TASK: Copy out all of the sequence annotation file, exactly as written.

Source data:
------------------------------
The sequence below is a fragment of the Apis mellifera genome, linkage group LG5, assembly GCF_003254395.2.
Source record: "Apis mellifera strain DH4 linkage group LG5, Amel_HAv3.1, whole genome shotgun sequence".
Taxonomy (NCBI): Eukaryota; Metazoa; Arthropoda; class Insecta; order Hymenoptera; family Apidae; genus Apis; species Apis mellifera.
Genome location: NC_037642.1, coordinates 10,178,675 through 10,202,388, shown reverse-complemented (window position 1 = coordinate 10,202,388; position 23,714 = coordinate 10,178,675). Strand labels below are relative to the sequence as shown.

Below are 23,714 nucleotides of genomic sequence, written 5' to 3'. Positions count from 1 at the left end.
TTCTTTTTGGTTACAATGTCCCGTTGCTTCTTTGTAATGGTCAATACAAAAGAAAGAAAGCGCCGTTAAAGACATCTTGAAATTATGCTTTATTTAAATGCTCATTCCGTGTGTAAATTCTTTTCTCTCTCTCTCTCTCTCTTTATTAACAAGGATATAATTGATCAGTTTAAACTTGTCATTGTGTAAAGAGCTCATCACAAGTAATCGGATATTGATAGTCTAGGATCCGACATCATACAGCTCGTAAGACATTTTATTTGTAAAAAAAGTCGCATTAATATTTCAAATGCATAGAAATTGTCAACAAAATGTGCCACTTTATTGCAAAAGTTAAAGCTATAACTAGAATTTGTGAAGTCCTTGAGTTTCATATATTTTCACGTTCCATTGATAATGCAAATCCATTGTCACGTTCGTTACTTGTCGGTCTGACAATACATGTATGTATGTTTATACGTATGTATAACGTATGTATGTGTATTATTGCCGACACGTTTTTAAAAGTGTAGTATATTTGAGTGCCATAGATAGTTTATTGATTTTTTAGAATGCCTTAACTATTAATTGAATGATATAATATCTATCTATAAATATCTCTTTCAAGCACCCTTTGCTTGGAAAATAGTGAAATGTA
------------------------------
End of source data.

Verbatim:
The sequence below is a fragment of the Apis mellifera genome, linkage group LG5, assembly GCF_003254395.2.
Source record: "Apis mellifera strain DH4 linkage group LG5, Amel_HAv3.1, whole genome shotgun sequence".
Taxonomy (NCBI): Eukaryota; Metazoa; Arthropoda; class Insecta; order Hymenoptera; family Apidae; genus Apis; species Apis mellifera.
Genome location: NC_037642.1, coordinates 10,178,675 through 10,202,388, shown reverse-complemented (window position 1 = coordinate 10,202,388; position 23,714 = coordinate 10,178,675). Strand labels below are relative to the sequence as shown.

Below are 23,714 nucleotides of genomic sequence, written 5' to 3'. Positions count from 1 at the left end.
TTCTTTTTGGTTACAATGTCCCGTTGCTTCTTTGTAATGGTCAATACAAAAGAAAGAAAGCGCCGTTAAAGACATCTTGAAATTATGCTTTATTTAAATGCTCATTCCGTGTGTAAATTCTTTTCTCTCTCTCTCTCTCTCTTTATTAACAAGGATATAATTGATCAGTTTAAACTTGTCATTGTGTAAAGAGCTCATCACAAGTAATCGGATATTGATAGTCTAGGATCCGACATCATACAGCTCGTAAGACATTTTATTTGTAAAAAAAGTCGCATTAATATTTCAAATGCATAGAAATTGTCAACAAAATGTGCCACTTTATTGCAAAAGTTAAAGCTATAACTAGAATTTGTGAAGTCCTTGAGTTTCATATATTTTCACGTTCCATTGATAATGCAAATCCATTGTCACGTTCGTTACTTGTCGGTCTGACAATACATGTATGTATGTTTATACGTATGTATAACGTATGTATGTGTATTATTGCCGACACGTTTTTAAAAGTGTAGTATATTTGAGTGCCATAGATAGTTTATTGATTTTTTAGAATGCCTTAACTATTAATTGAATGATATAATATCTATCTATAAATATCTCTTTCAAGCACCCTTTGCTTGGAAAATAGTGAAATGTA